Trading with Acceleration Bands
05/03/2012 2:05 pm EST
Acceleration bands can be used to spot powerful moves where big gains can be captured in small time periods, explains Price Headley, who relies heavily on this indicator in his trading.
My guest today is Price Headley and we’re talking about acceleration bands and how he uses those to find good opportunities. So Price, first of all, what is an acceleration band?
Basically, our focus is that when you’re a trader, you want the maximum move in the minimum amount of time, especially if you’re an options trader, which is our particular focus, although we do a lot with stocks, ETFs, and futures as well.
It’s all about finding those sweet spots where something makes that unusual move. There are a lot of times things are bumping between support and resistance; our experience is that’s not where the bigger opportunity lies. The bigger opportunity is really when things break outside of that support and resistance.
Most people can relate to that, just when things start to break to a new high or a new low, but we’re rather looking at what that trend has been, and when it starts to go more parabolic, when it starts to either accelerate to the upside or starts to fall off a cliff, that’s where you can make a lot in a relatively short period of time.
You have to know how to manage that risk, but our acceleration bands indicator really helps people to see that. It’s all based on the trend and the stock’s volatility, so just factoring in the more volatile it is, the wider those bands are going to be, and also, if it’s been trending, that band is trending up.
So to get a real acceleration, it’s got to move even faster than whatever that recent rate of growth has been, so that’s something that helps us to find that parabolic bubble, if you will, when it starts to really accelerate, and it also tells us when the bubble pops, so it gets you out.
You’re never going to get out at exactly the top if you truly follow the indicator, but it’s going to tell you when it’s time to walk away and move to the next opportunity.
All right, so talk about those breakouts of support and resistance. The question I hear a lot of people ask is “How do I know at what point above that to buy, or what point below that to sell?” because it could come back up and then pop right back in again; you’re never quite sure.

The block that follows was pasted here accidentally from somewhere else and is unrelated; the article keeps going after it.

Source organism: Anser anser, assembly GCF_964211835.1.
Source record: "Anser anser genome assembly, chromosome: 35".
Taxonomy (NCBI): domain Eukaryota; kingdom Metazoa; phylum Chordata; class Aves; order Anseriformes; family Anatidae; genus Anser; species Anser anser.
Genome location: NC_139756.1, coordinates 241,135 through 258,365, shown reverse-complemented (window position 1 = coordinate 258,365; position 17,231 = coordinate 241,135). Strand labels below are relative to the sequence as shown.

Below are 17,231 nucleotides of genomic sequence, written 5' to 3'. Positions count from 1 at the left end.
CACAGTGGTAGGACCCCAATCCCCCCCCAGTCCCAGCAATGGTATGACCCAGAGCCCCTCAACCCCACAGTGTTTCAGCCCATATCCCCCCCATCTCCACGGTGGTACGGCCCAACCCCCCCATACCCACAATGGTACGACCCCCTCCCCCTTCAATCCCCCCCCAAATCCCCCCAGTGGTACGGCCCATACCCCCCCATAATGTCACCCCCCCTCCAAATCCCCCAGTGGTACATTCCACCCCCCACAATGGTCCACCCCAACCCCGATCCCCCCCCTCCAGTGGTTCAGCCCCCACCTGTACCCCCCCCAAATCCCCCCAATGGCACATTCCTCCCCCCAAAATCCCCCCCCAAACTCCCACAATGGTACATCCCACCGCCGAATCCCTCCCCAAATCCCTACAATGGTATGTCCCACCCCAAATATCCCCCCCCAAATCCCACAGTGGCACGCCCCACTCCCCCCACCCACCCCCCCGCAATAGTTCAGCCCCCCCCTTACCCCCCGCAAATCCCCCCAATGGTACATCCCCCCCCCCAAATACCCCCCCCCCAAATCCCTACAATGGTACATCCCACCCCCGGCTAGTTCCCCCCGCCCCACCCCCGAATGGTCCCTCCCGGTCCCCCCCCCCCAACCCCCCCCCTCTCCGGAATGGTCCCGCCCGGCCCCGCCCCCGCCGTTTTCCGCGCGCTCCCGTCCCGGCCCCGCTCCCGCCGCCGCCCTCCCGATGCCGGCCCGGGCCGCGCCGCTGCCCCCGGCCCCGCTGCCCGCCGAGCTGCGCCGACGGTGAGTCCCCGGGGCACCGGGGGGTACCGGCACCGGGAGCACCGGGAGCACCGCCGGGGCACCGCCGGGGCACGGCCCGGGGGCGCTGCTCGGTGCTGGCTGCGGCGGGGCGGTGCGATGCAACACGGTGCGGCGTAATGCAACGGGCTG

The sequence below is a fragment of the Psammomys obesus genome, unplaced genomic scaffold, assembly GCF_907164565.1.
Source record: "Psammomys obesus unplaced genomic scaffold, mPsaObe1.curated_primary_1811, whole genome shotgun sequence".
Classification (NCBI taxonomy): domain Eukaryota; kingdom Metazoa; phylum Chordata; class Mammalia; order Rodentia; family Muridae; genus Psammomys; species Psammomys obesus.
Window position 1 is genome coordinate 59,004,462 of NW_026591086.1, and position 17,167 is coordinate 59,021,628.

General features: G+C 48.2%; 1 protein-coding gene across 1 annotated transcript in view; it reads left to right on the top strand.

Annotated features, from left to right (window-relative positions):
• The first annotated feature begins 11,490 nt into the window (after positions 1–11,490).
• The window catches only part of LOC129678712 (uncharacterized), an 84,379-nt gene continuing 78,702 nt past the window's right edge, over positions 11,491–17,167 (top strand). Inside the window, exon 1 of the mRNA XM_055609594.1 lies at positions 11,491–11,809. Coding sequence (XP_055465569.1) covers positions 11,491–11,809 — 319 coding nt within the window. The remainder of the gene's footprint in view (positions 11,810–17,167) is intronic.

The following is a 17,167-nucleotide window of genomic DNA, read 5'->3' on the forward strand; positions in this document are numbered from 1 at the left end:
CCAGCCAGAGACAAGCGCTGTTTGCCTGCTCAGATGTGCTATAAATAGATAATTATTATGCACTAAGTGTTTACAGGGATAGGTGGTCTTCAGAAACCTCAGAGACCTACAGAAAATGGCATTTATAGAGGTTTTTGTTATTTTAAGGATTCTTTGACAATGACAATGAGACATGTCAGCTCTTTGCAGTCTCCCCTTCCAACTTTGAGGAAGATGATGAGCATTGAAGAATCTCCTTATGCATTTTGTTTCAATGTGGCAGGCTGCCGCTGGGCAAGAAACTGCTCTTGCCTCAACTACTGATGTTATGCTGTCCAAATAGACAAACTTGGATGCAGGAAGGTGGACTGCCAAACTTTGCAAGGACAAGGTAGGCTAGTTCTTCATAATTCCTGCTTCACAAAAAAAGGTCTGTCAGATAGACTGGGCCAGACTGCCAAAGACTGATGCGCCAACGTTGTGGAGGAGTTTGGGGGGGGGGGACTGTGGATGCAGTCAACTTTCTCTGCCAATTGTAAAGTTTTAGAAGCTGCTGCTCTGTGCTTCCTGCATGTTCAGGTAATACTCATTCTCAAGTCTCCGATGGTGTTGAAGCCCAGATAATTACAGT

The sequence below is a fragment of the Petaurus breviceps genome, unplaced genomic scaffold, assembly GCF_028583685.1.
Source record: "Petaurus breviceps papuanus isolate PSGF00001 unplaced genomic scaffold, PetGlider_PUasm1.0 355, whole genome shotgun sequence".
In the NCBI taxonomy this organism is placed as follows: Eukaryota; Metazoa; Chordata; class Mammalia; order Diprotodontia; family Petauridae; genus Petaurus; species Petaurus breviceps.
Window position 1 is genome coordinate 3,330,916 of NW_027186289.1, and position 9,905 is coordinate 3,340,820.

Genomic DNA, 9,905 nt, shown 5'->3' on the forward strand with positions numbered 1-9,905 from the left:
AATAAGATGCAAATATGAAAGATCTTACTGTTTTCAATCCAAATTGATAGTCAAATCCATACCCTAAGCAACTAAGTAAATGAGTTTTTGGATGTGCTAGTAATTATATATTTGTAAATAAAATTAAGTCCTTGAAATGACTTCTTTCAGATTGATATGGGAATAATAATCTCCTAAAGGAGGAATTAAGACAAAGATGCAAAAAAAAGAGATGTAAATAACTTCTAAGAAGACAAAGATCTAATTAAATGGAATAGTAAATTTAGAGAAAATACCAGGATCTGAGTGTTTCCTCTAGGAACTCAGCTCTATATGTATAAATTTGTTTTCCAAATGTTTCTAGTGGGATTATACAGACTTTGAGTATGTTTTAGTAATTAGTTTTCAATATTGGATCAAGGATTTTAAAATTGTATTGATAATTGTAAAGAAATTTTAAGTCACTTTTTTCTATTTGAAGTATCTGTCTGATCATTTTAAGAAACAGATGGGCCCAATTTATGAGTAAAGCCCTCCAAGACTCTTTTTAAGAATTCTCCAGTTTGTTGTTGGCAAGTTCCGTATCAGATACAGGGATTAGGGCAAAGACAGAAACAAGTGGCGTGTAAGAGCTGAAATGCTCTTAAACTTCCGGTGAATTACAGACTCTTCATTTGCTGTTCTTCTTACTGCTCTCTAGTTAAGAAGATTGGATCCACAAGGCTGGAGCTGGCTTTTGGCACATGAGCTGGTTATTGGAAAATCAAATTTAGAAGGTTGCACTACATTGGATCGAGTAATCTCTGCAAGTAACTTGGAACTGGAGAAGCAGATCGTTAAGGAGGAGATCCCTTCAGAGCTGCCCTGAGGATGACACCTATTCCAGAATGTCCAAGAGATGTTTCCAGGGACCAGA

You know, that’s exactly right. There’s a big difference between a true breakout and a lot of the fakeouts. So many traders are getting whipsawed because they think they see that move through that resistance and starting to break out upside, but the reality is that one bar doesn’t make a trend.
We look for two straight bars outside of our acceleration bands, so you’ll see a lot of times where you’ll try that one time and it’ll fake and shoot right back down, sometimes violently, so you really have to make sure when it gets in one of those steady trends, like, say, Apple (AAPL) has been in recently, it was really just a classic acceleration up over about a six- to seven-day time span.
To make that kind of a move on that big of a stock, it shows you kind of that pylon effect; it’s like everybody wants in.
There’s a tendency a lot of people have to think they have to be a contrarian on these things, and I’ve learned once they start accelerating, you just need to get on for the ride, and then basically you have to just have a good trailing stop.
We’ve got a couple of rules that we use for basically a moving average that we trail with, as well as the bands themselves, so whichever one gets violated first tells us to start backing off and moving on or waiting for that next opportunity.
Let’s talk real briefly about that trailing stop. Do you place it just below that acceleration band, or how do you decide?
We’ve tested a lot of different moving averages and what we find is the exponential moving average works a lot more effectively because it’s faster than a classic simple moving average.
Quickly, that just means a simple moving average is an even average of all the recent closes. The exponential puts more weight on the latest closes than the older data, so we’ll typically test and use a very short-term exponential moving average to keep with that really powerful uptrend or downtrend, but when it does turn significantly enough, it will have caught up.
For some of the best trends, the exponential will actually be outside of the acceleration bands on the upside catching up faster because it’s just moving so dramatically parabolic, and so that’s going to get us out first in that kind of a move versus some of the steady acceleration trends where they just keep on chugging along outside of those bands. The bands will usually get us out before even the exponential moving average.